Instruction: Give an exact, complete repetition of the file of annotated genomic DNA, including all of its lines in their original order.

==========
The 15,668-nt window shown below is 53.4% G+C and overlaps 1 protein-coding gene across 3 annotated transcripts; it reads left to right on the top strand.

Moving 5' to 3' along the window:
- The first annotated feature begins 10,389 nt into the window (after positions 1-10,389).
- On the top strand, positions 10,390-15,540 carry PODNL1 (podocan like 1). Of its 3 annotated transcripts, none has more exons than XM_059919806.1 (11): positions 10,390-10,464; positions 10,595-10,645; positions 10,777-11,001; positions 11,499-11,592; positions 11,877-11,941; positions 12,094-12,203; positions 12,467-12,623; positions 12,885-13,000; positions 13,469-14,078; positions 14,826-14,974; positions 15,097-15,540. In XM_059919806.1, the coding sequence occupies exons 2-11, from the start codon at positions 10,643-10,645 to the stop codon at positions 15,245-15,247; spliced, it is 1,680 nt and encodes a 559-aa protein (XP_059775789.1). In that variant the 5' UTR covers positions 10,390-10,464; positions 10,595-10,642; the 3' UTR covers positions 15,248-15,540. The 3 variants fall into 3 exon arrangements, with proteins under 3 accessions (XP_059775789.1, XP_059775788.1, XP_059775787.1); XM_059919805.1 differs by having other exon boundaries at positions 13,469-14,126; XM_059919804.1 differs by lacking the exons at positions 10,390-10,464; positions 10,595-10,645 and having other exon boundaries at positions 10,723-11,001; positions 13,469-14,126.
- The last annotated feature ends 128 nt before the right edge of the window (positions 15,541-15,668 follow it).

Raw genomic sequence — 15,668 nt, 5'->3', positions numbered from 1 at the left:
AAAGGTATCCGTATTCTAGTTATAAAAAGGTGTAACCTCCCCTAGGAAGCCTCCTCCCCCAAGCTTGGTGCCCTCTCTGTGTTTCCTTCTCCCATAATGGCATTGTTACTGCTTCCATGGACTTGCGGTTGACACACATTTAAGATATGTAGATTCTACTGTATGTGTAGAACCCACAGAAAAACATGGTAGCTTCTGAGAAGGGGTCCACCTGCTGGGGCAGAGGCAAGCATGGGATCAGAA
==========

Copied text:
The 15,668-nt window shown below is 53.4% G+C and overlaps 1 protein-coding gene across 3 annotated transcripts; it reads left to right on the top strand.

Moving 5' to 3' along the window:
- The first annotated feature begins 10,389 nt into the window (after positions 1-10,389).
- On the top strand, positions 10,390-15,540 carry PODNL1 (podocan like 1). Of its 3 annotated transcripts, none has more exons than XM_059919806.1 (11): positions 10,390-10,464; positions 10,595-10,645; positions 10,777-11,001; positions 11,499-11,592; positions 11,877-11,941; positions 12,094-12,203; positions 12,467-12,623; positions 12,885-13,000; positions 13,469-14,078; positions 14,826-14,974; positions 15,097-15,540. In XM_059919806.1, the coding sequence occupies exons 2-11, from the start codon at positions 10,643-10,645 to the stop codon at positions 15,245-15,247; spliced, it is 1,680 nt and encodes a 559-aa protein (XP_059775789.1). In that variant the 5' UTR covers positions 10,390-10,464; positions 10,595-10,642; the 3' UTR covers positions 15,248-15,540. The 3 variants fall into 3 exon arrangements, with proteins under 3 accessions (XP_059775789.1, XP_059775788.1, XP_059775787.1); XM_059919805.1 differs by having other exon boundaries at positions 13,469-14,126; XM_059919804.1 differs by lacking the exons at positions 10,390-10,464; positions 10,595-10,645 and having other exon boundaries at positions 10,723-11,001; positions 13,469-14,126.
- The last annotated feature ends 128 nt before the right edge of the window (positions 15,541-15,668 follow it).

Raw genomic sequence — 15,668 nt, 5'->3', positions numbered from 1 at the left:
AAAGGTATCCGTATTCTAGTTATAAAAAGGTGTAACCTCCCCTAGGAAGCCTCCTCCCCCAAGCTTGGTGCCCTCTCTGTGTTTCCTTCTCCCATAATGGCATTGTTACTGCTTCCATGGACTTGCGGTTGACACACATTTAAGATATGTAGATTCTACTGTATGTGTAGAACCCACAGAAAAACATGGTAGCTTCTGAGAAGGGGTCCACCTGCTGGGGCAGAGGCAAGCATGGGATCAGAA